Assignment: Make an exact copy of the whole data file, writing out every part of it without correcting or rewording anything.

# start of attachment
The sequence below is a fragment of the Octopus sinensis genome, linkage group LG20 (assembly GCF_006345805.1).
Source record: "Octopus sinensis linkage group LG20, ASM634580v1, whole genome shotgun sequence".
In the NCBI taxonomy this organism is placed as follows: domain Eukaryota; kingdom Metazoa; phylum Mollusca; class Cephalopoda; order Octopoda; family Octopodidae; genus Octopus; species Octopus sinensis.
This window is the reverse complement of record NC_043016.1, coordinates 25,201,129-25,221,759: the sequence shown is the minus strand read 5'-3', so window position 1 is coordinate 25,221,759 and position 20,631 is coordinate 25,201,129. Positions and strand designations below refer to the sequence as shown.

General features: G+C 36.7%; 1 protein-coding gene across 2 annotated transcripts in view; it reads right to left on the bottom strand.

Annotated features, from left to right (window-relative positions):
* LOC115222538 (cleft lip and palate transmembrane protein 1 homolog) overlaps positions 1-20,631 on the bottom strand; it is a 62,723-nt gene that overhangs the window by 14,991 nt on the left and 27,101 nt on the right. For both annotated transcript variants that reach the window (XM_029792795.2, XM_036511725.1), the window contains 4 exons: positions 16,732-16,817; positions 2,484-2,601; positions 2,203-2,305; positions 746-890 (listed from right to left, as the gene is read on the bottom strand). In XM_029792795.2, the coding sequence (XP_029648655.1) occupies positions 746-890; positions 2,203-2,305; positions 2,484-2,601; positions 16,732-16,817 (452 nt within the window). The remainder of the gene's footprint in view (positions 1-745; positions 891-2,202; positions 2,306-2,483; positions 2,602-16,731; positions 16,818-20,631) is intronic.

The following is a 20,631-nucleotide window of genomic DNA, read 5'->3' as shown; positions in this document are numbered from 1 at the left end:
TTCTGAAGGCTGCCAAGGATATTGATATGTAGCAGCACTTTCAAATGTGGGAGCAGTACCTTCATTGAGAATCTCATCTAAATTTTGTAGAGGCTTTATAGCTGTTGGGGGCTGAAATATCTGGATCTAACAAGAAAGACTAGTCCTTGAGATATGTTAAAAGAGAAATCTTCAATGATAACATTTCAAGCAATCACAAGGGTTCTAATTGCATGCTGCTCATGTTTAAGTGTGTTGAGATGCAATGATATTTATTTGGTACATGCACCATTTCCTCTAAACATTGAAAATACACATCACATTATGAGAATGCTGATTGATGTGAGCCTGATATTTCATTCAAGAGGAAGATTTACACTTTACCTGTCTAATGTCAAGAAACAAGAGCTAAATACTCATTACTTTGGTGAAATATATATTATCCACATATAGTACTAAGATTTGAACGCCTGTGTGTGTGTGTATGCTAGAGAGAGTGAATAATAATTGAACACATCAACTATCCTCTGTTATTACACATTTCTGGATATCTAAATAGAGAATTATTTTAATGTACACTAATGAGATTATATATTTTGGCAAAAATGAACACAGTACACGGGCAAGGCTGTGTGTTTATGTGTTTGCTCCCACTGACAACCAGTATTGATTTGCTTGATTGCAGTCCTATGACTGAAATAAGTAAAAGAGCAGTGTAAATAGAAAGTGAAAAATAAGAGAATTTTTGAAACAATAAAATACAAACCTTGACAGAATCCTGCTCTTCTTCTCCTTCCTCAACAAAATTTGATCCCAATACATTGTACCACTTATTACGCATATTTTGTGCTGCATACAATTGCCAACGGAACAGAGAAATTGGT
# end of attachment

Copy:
The sequence below is a fragment of the Octopus sinensis genome, linkage group LG20 (assembly GCF_006345805.1).
Source record: "Octopus sinensis linkage group LG20, ASM634580v1, whole genome shotgun sequence".
In the NCBI taxonomy this organism is placed as follows: domain Eukaryota; kingdom Metazoa; phylum Mollusca; class Cephalopoda; order Octopoda; family Octopodidae; genus Octopus; species Octopus sinensis.
This window is the reverse complement of record NC_043016.1, coordinates 25,201,129-25,221,759: the sequence shown is the minus strand read 5'-3', so window position 1 is coordinate 25,221,759 and position 20,631 is coordinate 25,201,129. Positions and strand designations below refer to the sequence as shown.

General features: G+C 36.7%; 1 protein-coding gene across 2 annotated transcripts in view; it reads right to left on the bottom strand.

Annotated features, from left to right (window-relative positions):
* LOC115222538 (cleft lip and palate transmembrane protein 1 homolog) overlaps positions 1-20,631 on the bottom strand; it is a 62,723-nt gene that overhangs the window by 14,991 nt on the left and 27,101 nt on the right. For both annotated transcript variants that reach the window (XM_029792795.2, XM_036511725.1), the window contains 4 exons: positions 16,732-16,817; positions 2,484-2,601; positions 2,203-2,305; positions 746-890 (listed from right to left, as the gene is read on the bottom strand). In XM_029792795.2, the coding sequence (XP_029648655.1) occupies positions 746-890; positions 2,203-2,305; positions 2,484-2,601; positions 16,732-16,817 (452 nt within the window). The remainder of the gene's footprint in view (positions 1-745; positions 891-2,202; positions 2,306-2,483; positions 2,602-16,731; positions 16,818-20,631) is intronic.

The following is a 20,631-nucleotide window of genomic DNA, read 5'->3' as shown; positions in this document are numbered from 1 at the left end:
TTCTGAAGGCTGCCAAGGATATTGATATGTAGCAGCACTTTCAAATGTGGGAGCAGTACCTTCATTGAGAATCTCATCTAAATTTTGTAGAGGCTTTATAGCTGTTGGGGGCTGAAATATCTGGATCTAACAAGAAAGACTAGTCCTTGAGATATGTTAAAAGAGAAATCTTCAATGATAACATTTCAAGCAATCACAAGGGTTCTAATTGCATGCTGCTCATGTTTAAGTGTGTTGAGATGCAATGATATTTATTTGGTACATGCACCATTTCCTCTAAACATTGAAAATACACATCACATTATGAGAATGCTGATTGATGTGAGCCTGATATTTCATTCAAGAGGAAGATTTACACTTTACCTGTCTAATGTCAAGAAACAAGAGCTAAATACTCATTACTTTGGTGAAATATATATTATCCACATATAGTACTAAGATTTGAACGCCTGTGTGTGTGTGTATGCTAGAGAGAGTGAATAATAATTGAACACATCAACTATCCTCTGTTATTACACATTTCTGGATATCTAAATAGAGAATTATTTTAATGTACACTAATGAGATTATATATTTTGGCAAAAATGAACACAGTACACGGGCAAGGCTGTGTGTTTATGTGTTTGCTCCCACTGACAACCAGTATTGATTTGCTTGATTGCAGTCCTATGACTGAAATAAGTAAAAGAGCAGTGTAAATAGAAAGTGAAAAATAAGAGAATTTTTGAAACAATAAAATACAAACCTTGACAGAATCCTGCTCTTCTTCTCCTTCCTCAACAAAATTTGATCCCAATACATTGTACCACTTATTACGCATATTTTGTGCTGCATACAATTGCCAACGGAACAGAGAAATTGGT